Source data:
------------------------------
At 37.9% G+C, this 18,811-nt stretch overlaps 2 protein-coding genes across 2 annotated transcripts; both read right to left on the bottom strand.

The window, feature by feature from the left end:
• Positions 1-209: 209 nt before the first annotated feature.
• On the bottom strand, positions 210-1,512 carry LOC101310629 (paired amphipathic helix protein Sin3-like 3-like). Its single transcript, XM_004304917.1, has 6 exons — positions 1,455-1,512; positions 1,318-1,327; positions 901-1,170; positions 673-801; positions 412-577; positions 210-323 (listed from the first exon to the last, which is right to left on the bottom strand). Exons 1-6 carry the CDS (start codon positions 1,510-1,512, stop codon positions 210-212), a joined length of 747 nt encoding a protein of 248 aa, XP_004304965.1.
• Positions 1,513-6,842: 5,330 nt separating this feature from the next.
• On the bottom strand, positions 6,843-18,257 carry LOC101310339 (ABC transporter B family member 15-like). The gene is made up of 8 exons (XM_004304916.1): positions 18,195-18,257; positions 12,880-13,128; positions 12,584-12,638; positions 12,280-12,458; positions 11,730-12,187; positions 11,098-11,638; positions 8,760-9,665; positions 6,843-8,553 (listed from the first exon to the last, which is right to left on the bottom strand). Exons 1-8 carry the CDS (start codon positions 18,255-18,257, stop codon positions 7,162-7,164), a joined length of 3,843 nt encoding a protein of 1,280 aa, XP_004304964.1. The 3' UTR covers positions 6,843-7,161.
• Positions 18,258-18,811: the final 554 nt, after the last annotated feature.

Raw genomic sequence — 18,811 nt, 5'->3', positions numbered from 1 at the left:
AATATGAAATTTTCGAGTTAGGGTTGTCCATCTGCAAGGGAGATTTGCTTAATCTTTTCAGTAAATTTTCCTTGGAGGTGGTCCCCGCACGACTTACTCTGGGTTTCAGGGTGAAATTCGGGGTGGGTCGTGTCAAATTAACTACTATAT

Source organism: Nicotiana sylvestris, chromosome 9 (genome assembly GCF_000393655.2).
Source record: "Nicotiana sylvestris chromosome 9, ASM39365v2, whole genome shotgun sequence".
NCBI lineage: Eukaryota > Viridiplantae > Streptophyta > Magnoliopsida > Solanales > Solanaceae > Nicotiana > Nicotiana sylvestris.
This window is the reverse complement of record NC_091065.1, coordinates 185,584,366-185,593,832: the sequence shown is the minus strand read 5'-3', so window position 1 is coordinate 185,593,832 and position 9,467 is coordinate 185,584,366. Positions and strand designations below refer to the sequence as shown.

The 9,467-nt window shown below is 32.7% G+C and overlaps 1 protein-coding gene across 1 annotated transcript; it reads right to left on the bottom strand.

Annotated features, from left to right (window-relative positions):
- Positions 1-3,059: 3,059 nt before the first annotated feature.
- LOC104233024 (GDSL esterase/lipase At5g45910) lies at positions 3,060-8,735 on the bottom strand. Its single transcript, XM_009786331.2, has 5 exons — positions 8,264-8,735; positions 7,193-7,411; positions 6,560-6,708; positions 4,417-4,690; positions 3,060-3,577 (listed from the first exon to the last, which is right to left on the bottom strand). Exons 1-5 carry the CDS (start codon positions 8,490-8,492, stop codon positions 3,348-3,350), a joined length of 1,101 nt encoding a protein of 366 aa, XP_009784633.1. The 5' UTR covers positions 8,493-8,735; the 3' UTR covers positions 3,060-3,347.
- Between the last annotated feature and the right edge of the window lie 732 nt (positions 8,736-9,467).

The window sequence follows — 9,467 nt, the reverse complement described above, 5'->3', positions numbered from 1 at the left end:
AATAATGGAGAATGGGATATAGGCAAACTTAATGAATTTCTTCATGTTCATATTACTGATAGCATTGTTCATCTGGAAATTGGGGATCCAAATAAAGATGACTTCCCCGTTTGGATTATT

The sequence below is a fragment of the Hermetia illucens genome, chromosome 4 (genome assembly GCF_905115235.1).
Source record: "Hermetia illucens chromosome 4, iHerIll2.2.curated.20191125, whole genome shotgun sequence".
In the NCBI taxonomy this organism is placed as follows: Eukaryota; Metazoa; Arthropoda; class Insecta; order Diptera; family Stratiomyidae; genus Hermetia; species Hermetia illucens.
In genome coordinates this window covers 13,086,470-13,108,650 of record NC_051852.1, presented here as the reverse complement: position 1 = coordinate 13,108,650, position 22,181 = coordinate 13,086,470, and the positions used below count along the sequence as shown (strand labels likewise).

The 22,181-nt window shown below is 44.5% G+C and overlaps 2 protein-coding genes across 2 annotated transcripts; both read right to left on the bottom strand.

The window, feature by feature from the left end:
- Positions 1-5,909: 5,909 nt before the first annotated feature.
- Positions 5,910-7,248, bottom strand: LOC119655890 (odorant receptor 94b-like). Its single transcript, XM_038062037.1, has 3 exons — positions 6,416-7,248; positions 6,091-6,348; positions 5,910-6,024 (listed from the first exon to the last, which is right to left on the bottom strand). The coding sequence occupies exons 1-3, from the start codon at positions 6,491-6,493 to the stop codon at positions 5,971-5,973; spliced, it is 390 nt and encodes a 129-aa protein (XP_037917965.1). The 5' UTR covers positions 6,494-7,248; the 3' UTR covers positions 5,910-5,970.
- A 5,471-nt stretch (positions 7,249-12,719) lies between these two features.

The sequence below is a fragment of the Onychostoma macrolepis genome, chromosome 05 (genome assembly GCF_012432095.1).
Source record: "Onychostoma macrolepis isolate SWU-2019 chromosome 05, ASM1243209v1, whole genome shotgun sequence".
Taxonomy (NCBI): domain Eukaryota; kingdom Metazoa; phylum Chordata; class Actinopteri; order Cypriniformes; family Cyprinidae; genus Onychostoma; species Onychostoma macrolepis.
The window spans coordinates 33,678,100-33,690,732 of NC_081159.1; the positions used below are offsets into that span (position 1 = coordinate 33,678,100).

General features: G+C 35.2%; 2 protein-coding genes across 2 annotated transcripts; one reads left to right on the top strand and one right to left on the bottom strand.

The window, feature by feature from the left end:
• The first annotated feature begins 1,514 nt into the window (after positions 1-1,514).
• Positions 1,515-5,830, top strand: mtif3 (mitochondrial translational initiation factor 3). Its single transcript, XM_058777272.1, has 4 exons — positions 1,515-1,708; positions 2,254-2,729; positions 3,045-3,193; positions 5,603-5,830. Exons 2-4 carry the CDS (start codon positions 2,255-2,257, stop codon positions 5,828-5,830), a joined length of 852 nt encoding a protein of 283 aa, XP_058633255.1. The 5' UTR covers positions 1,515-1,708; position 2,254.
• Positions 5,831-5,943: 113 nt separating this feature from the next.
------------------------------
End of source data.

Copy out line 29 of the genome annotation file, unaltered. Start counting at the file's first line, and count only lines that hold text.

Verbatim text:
- A 5,471-nt stretch (positions 7,249-12,719) lies between these two features.